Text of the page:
Archive for the ‘Parades’ Category

A New History of Rocky Hill by Rafaele Fierro

July 3, 2012

Just published on the Wethersfield Historical Society website:

Rocky Hill: A History by Rafaele Fierro

It was only a matter of time. Rocky Hill citizens since the 1820s had been petitioning the Connecticut General Assembly to become a separate town. Now in 1843 the residents of Wethersfield’s “Lower Community,” known since 1722 as Stepney Parish, took up the issue anew but with more vigor and in more numbers. Town leader Elias W. Robbins led this local independence movement, which succeeded by June of 1843. Rocky Hill would be the new town’s official name and henceforth would become known as the “political daughter of Wethersfield” to its north. Rocky Hill was not unique in its quest for and success in separation. Two other towns–Glastonbury and Newington–also emerged from Wethersfield.

And today, out of the 169 incorporated towns in Connecticut, more than half were created when they split from their “mothers.” Indeed, between 1820 and 1850, the state’s General Assembly incorporated 13 new towns, including Rocky Hill, one steeped in tradition and history, and created as much by nature’s fury as by the power of Connecticut’s legislative body…(left Philip Goffe House)

Men like Goffe found the land appealing because it stood high above the river whose flood plains narrowed down, just south of the long hill for which the town would be named ultimately. And because it seemed logical to these early settlers to cross the river along this tapered stretch, they helped establish a transport service in 1655. Later known as the Rocky Hill-Glastonbury ferry service, it remains the oldest ferry service in the United States. The settlers also realized that the land could be used for building ships and farming. A classic riverport was about to be born.

(read the rest of this interesting history on the “Rafaele Fierro..” Page in sidebar at the right)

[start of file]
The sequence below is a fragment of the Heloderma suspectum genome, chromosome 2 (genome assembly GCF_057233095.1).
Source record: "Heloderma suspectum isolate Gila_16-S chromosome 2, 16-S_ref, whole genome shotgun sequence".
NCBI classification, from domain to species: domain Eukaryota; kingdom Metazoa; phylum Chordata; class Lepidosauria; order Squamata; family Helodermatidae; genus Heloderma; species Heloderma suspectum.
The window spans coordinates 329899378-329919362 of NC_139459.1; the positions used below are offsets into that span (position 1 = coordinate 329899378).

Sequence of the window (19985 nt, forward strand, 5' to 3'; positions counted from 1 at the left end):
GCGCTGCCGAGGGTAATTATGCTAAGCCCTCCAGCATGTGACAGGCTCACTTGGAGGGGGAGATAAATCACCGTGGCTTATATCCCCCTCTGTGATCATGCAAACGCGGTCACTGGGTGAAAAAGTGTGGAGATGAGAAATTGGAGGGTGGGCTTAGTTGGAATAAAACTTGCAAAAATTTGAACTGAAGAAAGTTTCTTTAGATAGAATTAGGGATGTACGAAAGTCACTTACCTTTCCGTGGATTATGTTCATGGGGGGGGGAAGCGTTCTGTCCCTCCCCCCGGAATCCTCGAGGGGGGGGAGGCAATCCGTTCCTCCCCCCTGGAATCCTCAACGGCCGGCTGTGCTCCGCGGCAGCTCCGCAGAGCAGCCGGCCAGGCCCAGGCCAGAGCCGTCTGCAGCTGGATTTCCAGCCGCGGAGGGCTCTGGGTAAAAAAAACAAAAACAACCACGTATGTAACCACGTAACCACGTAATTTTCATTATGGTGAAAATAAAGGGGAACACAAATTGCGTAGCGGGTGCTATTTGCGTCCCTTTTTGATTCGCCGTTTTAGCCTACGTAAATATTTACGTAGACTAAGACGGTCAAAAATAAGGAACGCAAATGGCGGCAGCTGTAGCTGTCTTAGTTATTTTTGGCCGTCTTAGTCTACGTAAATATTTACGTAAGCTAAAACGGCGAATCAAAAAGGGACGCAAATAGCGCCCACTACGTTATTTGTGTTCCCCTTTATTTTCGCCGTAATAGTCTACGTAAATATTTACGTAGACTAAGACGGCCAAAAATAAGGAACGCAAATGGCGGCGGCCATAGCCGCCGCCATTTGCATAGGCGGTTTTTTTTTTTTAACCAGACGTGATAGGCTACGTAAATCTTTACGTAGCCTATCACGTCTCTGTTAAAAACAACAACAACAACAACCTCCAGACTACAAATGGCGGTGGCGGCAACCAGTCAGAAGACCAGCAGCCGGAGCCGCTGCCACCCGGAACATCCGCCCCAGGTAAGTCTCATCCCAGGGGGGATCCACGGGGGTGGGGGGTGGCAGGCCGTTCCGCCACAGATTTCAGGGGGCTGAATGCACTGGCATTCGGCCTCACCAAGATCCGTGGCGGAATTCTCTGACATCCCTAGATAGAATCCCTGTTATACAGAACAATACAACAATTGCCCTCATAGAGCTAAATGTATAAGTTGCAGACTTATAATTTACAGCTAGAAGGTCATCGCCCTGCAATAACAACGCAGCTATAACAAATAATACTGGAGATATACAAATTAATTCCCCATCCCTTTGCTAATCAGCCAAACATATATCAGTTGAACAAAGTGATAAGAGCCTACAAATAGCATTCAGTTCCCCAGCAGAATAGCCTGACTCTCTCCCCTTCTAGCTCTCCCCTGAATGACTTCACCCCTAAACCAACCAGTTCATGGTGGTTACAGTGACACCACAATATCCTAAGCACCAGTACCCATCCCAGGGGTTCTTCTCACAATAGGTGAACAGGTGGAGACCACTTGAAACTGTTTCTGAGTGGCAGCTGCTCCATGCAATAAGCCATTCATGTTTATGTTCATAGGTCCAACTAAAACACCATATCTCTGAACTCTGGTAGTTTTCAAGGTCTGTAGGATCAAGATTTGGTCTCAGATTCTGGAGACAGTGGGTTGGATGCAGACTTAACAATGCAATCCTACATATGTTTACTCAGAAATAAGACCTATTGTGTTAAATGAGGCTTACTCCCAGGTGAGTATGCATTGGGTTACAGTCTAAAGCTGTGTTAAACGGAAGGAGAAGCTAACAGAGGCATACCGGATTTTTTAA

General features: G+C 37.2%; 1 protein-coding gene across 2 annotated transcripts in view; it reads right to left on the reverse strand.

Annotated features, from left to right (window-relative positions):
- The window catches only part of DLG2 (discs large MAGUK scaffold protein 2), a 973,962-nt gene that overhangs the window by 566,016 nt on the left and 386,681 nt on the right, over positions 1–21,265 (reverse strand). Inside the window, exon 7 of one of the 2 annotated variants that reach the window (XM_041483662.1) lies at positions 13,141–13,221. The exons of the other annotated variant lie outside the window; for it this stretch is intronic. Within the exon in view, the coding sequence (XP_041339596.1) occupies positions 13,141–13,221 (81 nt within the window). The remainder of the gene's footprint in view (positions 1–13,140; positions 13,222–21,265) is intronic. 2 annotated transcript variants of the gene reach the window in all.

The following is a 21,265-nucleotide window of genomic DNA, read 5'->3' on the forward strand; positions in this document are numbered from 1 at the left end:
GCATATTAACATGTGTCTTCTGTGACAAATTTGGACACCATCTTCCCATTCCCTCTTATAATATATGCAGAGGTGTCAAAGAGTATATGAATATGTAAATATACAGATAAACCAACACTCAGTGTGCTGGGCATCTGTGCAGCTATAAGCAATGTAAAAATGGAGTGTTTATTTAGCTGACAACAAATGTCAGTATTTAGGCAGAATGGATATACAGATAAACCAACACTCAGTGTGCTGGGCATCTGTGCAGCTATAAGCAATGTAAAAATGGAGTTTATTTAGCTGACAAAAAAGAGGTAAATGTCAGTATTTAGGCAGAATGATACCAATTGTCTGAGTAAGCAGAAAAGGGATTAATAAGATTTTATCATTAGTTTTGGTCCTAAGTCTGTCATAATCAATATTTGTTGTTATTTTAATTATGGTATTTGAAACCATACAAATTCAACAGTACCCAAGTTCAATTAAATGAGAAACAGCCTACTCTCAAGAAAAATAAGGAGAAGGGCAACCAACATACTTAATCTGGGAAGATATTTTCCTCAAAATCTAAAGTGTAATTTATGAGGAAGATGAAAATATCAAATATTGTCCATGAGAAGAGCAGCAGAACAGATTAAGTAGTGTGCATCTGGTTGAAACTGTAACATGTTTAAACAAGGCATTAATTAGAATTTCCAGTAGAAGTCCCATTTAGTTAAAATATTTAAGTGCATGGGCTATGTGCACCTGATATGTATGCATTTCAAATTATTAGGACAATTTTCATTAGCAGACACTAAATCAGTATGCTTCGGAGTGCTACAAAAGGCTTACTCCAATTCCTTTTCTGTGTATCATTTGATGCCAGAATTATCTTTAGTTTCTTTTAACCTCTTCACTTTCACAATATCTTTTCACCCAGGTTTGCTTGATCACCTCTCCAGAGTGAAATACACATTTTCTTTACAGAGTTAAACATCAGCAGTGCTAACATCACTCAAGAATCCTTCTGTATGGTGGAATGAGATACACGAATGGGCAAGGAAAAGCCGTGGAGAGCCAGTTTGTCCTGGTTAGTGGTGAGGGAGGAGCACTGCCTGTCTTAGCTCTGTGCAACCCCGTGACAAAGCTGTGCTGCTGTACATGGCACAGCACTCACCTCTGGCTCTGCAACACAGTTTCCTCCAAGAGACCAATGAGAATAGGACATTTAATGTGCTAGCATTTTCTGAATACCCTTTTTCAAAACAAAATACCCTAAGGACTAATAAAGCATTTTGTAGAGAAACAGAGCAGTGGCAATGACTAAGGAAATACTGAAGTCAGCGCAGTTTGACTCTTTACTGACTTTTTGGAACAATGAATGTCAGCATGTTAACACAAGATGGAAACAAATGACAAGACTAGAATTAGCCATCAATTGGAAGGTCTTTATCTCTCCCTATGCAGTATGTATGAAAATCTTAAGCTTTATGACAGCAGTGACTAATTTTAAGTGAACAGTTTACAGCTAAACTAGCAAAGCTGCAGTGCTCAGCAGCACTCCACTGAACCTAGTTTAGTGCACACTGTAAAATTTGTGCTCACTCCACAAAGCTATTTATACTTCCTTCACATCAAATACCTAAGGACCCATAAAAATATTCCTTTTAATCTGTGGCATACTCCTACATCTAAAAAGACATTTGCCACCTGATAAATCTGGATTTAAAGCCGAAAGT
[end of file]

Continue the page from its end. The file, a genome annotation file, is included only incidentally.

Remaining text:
Deep River Ancient Muster-Fife and Drum Corps Galore

July 17, 2011

58th Annual Deep River Ancient Muster-Massed Fife and Drum Corps-July16, 2011

Everyone loves a parade and what can be more appropriate for a parade than a fife and drum corps marching smartly down the street, banners and flags  unfurled. Better yet, how about several hundred fifers and drummers in a mass parade through a sleepy Connecticut river town.

That is the scene on the third Saturday of every July when the annual Deep River Ancient Muster, a Connecticut tradition since 1885 convenes.  Of this massing of drum corps an excited  newspaper reporter, in a contemporary account, exclaimed;

“The noise shook green apples off the trees, moved a frog onto the railroad track, jolted nails out of the shingles in the roofs, and the hens in the poultry yards along the route laid premature eggs in fright.”

Read more of this interesting article from Time magazine: Time Aug 03, 1970

Video Credit: Footage by L.E. Agnelli/ haddam east haddam patch

The Middletown Press printed an article with video by Claire Michalewicz about the muster:

“DEEP RIVER – The sound of drums was hard to miss in Deep River on Saturday, as 60 fife and drum corps marched down Main Street to Devitt Field for the 58th Annual Deep River Ancient Muster. Once there, the corps performed one by one for hours into the evening…The festivities started with a “tattoo” on Friday night, with a smaller group of corps performing on the field. On Saturday morning, all the participating corps lined up on Main Street and marched down the street to Devitt Field. One by one, they participated in “jollification” – stepping out onto the baseball diamond and performing a few short pieces before the judges and audience…”

Video Credit: Claire Michalewicz, Middletown Press


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